Now I’m aware that there could be an error, of sorts. Perhaps it’s just one person in Brazil who looks at my website several times a day because he really likes whimsy. Perhaps I’ve got a friend who’s on holiday there. Perhaps there’s a mechanical breakdown which means that most of the people who look at my website automatically get registered as having done so in Brazil, and not Basingstoke. Whatever’s happening, I’m not complaining, because at least it means that someone is looking at my website.
But it allows me to daydream. Of a hidden fan base, and invitations to perform somewhere really exotic, like Manaus, in fact I’ve already written a poem where this happens. I try to imagine my book becoming incredibly successful there, and I’m asked to go on Brazilian tv and be genial and humorous while the translator does her work. I daydream of becoming a household name in Brazil.
I know that none of these will happen. But it’s good to daydream, and enjoy the moment while it lasts.
Thick dense jungle vegetation.
A circle of audience members in a hut by a swamp

By the banks of the mighty Amazon,

Peering at me, nervously, I approach

A microphone which buzzes, or maybe it’s the


wondering how I ended up here,

And whether to do my famous poem about Lidls.
Thirteen hours by plane from Heathrow, six hours

By internal flight to Manaus, seventeen hours

By pick-up truck then a boat ride followed by

Six hours trek through jungle vegetation led by

A man in a hat with a machete, to this place,

A hut near a mining settlement, only to be

Greeted by puzzled frowns, there’s been a

Booking mix up, they were expecting Pam Ayres.
Preliminary chit chat to break the ice.

Isn’t it annoying, I tell them, when you’re baking a

and it doesn’t rise properly?

The rainy season floods took my house away, someone

Helpfully pipes up, I decide not to perform

My new poem about temperamental vacuum cleaners.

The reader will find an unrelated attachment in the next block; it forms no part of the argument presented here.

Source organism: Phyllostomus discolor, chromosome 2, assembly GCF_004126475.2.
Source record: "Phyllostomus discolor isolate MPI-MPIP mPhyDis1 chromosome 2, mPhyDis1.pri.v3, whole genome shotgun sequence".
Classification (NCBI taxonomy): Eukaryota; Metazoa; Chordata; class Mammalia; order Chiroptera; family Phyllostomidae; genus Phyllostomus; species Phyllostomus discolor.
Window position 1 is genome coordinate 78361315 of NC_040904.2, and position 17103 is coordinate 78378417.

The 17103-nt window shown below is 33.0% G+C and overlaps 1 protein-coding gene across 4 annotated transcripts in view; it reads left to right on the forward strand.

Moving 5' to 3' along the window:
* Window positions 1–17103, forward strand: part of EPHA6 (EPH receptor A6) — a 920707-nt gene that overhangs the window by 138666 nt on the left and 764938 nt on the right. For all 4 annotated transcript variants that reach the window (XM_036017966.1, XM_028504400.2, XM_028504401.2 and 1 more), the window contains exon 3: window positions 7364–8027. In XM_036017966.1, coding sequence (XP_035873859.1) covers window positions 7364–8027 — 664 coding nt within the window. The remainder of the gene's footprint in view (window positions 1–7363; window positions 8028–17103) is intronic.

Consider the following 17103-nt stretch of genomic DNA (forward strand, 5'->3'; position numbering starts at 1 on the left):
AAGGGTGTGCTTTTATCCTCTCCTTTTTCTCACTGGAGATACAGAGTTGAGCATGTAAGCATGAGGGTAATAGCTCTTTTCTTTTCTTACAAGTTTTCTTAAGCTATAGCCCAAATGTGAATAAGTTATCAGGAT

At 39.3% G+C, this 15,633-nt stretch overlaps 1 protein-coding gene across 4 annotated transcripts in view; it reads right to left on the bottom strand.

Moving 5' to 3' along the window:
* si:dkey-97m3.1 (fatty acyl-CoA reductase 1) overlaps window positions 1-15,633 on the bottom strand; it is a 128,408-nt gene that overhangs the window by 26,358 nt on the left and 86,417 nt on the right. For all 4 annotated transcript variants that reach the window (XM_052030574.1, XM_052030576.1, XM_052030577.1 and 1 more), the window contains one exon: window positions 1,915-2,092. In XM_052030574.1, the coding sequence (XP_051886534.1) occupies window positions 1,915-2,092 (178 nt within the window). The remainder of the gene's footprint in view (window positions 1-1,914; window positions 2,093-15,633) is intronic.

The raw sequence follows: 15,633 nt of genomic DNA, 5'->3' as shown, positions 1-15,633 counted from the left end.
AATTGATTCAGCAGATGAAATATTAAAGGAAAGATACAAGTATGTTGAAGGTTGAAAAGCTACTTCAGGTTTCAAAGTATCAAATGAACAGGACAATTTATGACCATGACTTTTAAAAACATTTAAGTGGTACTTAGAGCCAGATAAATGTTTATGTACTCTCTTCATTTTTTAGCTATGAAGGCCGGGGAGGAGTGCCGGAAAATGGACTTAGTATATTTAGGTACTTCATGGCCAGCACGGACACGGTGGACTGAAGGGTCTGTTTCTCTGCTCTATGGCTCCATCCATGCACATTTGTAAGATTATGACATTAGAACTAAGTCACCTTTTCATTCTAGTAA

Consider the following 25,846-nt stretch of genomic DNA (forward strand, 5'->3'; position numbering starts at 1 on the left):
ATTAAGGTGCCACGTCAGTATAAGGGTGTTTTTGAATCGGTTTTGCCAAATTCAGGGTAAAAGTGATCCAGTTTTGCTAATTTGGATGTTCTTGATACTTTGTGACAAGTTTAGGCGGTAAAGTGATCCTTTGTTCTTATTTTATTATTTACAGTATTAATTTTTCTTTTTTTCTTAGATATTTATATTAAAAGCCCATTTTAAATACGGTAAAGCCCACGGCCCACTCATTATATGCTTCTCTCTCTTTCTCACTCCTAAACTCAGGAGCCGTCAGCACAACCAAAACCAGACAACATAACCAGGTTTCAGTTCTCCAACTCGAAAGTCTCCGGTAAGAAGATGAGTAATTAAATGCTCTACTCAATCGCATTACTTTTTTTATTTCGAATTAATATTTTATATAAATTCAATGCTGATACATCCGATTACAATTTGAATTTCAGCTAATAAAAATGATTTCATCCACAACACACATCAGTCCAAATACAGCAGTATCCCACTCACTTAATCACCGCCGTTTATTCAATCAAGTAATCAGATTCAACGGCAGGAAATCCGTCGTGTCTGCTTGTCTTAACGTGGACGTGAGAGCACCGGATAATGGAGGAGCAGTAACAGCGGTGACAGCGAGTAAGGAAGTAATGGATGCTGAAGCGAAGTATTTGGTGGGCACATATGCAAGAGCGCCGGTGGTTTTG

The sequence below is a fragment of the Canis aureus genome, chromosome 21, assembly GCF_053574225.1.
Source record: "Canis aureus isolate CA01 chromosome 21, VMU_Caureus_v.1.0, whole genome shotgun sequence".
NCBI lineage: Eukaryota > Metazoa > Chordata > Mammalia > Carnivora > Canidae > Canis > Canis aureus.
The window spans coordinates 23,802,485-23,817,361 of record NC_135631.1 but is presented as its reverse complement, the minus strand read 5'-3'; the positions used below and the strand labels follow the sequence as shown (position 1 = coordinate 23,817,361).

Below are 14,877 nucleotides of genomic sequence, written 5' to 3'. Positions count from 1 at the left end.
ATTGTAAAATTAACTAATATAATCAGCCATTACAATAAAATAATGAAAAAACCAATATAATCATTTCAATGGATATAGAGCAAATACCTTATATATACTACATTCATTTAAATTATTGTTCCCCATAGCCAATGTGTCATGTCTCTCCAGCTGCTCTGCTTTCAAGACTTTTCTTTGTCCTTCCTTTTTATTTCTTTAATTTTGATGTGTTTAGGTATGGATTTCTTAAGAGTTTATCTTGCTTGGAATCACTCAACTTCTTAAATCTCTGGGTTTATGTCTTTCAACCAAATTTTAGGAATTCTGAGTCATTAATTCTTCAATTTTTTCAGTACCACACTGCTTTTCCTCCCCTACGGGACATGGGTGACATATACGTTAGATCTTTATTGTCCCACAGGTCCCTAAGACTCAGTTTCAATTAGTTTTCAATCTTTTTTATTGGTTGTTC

I decide on a joke.

 ‘I hear you have electric eels here

In these parts’, I tell them, ‘I’ve heard about them, 

Sound shocking’.  
In the silence that follows I hear the

Distant hooting of parrots.

The relentless humidity causes beads of sweat

To roll down my face like the last lingering hopes

I once had that this would be a good gig,

Having taken with me through the jungle, on the back of

A mule which complained most vociferously all the way,

Twenty copies of my book titled 

‘101 Things Not To Do
At Junction 13 Of The M25’, 

plus the sudden realization

They my fee of sixty quid probably wouldn’t cover

The four days of travel from Basingstoke to here.

Headlining next month, apparently,

Is Kate Tempest.
Distant thunder rumbles.

Fat lazy drops fall from the sky

Falling on fleshy leaves like polite theatre applause.

I make a final effort to tell them some half-baked

Anecdote about a wellie-throwing contest at the annual

Village fete in suburban Surrey where I grew up, only

For the audience to respond with a smattering of applause,

Possibly glad of this sudden exotic interlude into my set,

The chance to learn about a different, strange culture.

The next act after me does some

Urban street dancing, and the audience loves

Every second,

It’s always difficult going on first.